*Catalog images provided courtesy of Internet Archive.

A Favorite DC Kit House

Yes, it’s true — this Aladdin “Pomona” is still one of our favorites. It’s not too far from our office, and we’ve watched the current owners of 8 years renovate and expand it, in a beautiful and sensitive way. At least that’s what it looked like from the outside. We once knocked at the door and even left a note for the owner about the home’s history (built in 1921 by one Charlotte E. Haskell, it was another woman-owned DC kit house in its day), but we’d never seen the inside until now.

The “Pomona” hit the market for $1,399,000 yesterday, and it’s just as beautiful inside as out. The updates are sleek and have brought the home into the 21st century, but they don’t violate its core or completely sacrifice its architectural integrity, even though the floor plan and size have been significantly expanded. (Yes, some bungalow purists might disagree on this. But the reality is that in high price neighborhoods, the alternative might be a tear down. And we’d always take an awesome house over the destruction of history.)

You can find a listing summary here and the MLS photos here.

Catalog image courtesy of the Clarke Historic Library: Aladdin Pomona-1919_fall_annual_sales_catalog

3615 Patterson Street NW Washington DC 20015

FOR SALE

3615 Patterson Street NW
Washington, DC 20015

Offered at $859,000

Handsome brick colonial with 3 good-sized bedrooms and 2.5 baths in an ideal, walk-to-everything location. Fabulous kitchen renovation. Bonus bedroom/office in the finished attic. Walk-out basement with oodles of potential.

Call for more information!

Laurie Rosen
301-704-3344

Marcie Sandalow
301-758-4894

Catarina Bannier
202-487-7177

 

Peaceful Retreat in McLean Virginia

We can’t wait for everyone to see our new listing at 839 Towlston Rd. in McLean, Virginia. This home, nestled on 3.1 acres of wooded property was designed by Ted Bower who was one of a handful of associates of Frank Lloyd Wright. The light filled interior spans over 5,000 square feet and features incredible design details as well as some of the most spectacular night views you have ever seen. It is light filled and open with four different levels including a terrace or balcony off almost every room in the house. You can have the best of both worlds with this tucked away home in McLean – it’s just minutes away from the Beltway, downtown DC and Metro.

For more information and pictures, click here; for a Virtual Reality or 3D walk-through, enter the door:

A Kit House Tourist’s Dream Weekend in DC

This Aladdin catalog home, a 1922 “Pasadena” seen in an earlier photo, just hit the market. It can be found in the historic core of Takoma Park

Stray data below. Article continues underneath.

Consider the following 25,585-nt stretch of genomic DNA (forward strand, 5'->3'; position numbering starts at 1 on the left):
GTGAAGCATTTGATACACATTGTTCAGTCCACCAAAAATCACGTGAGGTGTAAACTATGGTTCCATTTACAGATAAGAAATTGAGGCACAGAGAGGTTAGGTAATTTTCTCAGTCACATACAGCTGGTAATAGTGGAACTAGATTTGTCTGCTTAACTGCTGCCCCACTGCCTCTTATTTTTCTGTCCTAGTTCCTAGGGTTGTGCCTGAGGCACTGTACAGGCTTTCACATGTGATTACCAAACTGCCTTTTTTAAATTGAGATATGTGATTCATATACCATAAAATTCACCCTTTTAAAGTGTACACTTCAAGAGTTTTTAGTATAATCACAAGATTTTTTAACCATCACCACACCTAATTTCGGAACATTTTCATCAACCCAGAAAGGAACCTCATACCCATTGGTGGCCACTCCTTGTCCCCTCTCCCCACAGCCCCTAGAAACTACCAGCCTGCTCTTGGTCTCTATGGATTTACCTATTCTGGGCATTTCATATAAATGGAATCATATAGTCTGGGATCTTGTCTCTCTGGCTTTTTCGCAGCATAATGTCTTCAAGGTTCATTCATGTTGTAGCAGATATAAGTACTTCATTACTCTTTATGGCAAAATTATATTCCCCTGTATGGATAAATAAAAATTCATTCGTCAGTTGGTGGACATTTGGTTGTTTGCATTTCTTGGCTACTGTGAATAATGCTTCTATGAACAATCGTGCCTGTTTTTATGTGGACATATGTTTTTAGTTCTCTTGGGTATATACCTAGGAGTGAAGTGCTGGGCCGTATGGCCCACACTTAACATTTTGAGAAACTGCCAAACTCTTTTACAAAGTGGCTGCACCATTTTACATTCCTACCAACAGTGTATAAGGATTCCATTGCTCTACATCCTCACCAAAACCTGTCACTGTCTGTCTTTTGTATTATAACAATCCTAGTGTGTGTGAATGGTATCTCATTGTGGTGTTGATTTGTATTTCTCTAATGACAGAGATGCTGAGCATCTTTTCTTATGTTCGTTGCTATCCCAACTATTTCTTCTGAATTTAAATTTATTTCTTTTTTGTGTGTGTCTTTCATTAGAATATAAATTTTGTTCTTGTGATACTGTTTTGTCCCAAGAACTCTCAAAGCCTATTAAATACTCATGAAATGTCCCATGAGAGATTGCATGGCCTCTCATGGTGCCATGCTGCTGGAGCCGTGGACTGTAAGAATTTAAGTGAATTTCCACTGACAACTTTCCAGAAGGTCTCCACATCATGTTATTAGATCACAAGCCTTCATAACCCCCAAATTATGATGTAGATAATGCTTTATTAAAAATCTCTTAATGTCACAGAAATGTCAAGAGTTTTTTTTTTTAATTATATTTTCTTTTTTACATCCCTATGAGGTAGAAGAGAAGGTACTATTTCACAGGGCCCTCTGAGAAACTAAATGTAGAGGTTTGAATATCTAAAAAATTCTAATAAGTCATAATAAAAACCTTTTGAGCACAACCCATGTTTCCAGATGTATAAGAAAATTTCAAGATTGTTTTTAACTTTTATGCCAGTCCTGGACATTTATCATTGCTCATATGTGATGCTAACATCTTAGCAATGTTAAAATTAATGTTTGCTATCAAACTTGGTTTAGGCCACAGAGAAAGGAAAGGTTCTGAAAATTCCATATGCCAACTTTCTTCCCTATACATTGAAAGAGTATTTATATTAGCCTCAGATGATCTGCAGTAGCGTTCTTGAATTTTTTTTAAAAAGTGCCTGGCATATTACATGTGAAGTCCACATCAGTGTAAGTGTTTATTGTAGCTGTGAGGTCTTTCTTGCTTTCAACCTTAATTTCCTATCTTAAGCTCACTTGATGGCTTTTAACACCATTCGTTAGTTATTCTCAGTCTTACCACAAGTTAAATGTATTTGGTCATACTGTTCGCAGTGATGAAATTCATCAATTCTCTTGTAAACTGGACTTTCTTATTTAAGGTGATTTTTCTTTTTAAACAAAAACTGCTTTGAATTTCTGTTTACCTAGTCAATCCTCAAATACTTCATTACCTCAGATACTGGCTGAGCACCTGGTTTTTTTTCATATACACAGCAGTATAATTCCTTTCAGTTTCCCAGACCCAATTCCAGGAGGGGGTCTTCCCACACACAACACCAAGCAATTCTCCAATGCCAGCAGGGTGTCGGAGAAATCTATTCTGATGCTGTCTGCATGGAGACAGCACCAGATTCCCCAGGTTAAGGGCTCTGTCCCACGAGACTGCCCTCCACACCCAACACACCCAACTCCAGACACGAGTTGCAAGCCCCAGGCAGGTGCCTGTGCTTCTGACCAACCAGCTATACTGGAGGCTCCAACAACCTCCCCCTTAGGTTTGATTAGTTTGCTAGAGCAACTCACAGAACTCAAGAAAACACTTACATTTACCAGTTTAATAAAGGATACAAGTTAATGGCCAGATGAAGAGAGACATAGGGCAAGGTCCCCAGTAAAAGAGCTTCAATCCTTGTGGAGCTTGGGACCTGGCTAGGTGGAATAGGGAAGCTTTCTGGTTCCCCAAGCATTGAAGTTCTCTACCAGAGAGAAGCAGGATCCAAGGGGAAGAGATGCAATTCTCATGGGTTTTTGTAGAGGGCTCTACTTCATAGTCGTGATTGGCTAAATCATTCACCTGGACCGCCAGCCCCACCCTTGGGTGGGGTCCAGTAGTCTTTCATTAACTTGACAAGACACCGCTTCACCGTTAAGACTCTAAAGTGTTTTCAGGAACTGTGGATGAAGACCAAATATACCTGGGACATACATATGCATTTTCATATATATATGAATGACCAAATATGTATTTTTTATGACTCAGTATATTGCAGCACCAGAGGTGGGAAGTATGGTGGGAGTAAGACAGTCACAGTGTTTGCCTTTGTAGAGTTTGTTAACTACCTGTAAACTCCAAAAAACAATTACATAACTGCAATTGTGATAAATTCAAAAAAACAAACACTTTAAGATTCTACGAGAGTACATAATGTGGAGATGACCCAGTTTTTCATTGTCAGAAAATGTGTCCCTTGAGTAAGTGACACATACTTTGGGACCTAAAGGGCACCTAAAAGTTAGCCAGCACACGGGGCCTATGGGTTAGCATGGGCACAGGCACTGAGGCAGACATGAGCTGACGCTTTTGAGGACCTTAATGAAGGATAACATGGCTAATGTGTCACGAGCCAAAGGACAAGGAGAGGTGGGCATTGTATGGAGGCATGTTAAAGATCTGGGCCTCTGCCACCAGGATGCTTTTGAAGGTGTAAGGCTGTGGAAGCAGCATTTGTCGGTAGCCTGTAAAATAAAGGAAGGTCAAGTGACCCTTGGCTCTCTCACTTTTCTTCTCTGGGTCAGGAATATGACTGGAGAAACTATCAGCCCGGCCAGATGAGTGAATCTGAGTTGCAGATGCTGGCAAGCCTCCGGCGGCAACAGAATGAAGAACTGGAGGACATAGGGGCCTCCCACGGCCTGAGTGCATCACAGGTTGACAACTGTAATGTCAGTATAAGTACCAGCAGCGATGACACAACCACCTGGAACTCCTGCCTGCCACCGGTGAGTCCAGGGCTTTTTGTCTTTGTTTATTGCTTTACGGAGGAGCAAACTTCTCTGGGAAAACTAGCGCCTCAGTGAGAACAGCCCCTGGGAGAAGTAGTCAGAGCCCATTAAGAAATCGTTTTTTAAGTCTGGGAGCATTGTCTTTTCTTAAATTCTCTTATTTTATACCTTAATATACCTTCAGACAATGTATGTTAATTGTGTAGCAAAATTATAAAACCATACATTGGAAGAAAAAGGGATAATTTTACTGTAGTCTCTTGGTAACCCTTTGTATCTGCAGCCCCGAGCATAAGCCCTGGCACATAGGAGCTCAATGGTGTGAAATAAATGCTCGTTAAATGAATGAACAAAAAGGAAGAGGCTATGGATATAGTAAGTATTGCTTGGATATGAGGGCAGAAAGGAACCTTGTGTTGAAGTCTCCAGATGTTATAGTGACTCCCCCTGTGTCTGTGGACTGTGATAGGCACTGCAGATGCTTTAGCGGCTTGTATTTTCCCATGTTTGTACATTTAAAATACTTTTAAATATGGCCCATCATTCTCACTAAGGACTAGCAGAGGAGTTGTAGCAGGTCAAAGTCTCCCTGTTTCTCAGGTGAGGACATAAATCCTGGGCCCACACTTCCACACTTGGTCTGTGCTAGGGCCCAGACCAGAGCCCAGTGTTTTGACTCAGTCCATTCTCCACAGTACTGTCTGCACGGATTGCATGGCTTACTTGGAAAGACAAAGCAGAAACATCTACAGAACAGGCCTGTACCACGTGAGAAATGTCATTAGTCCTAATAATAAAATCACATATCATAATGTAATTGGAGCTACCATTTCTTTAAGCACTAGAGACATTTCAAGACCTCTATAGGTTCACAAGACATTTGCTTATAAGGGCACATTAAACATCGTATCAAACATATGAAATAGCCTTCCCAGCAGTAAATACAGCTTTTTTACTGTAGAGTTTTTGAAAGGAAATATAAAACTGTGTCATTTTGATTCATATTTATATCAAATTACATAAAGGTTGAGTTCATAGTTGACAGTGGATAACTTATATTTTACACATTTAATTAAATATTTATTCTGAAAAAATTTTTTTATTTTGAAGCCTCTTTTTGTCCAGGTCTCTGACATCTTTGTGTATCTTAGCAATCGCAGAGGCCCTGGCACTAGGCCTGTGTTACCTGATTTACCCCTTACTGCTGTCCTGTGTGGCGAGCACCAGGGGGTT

Many thanks to all of you who emailed or called after last week’s WTOP segments! We got some exciting new kit house leads and will report about them in the near future. It seems like we have a bunch of new fans–motivation to keep up what many have been asking for: to alert them of new historic mail-order homes hitting the market. (And to those we haven’t responded to yet — we will do so very soon!)

As luck will have it, there are some great new kit house listings this week, from different catalog companies, in very different parts of town and in different price ranges.

Here we go:

A rare 1922 Aladdin “Pasadena” just hit the market in the Takoma Park, MD, Historic District. It’s rare because there are few Aladdin homes in the DC area, even though the Aladdin Company of Michigan was the original inventor of the mail-order home and is the only one of the kit house companies whose sales records are completely preserved. – This  “Pasadena” has 3 bedrooms and 2 full baths (the original foot print was expanded), is listed for $585,000 and will be open from 1-4 pm this Sunday. You can find lots of pictures here in the virtual tour.

1922 Sears “Roanoke” in the Palisades neighborhood of Washington DC

A 1922 Sears “Roanoke” was put up for sale today in the Palisades neighborhood of DC (at 5741 Sherier Pl NW) today for $1,325,000.  The 4-bedroom, 3.5 bath house retains a lot of original detail and is beautifully updated and expanded. It’s open on both Saturday and Sunday from 1-3 pm. Click here for the floor plan and interior pictures.

This Google Street View image shows the 1920 Sears “Marina” in DC’s Woodridge as it looked in 2014, before it’s renovation (and transformation). In the current shape, only the centered entrance and first floor outline hint at the origins.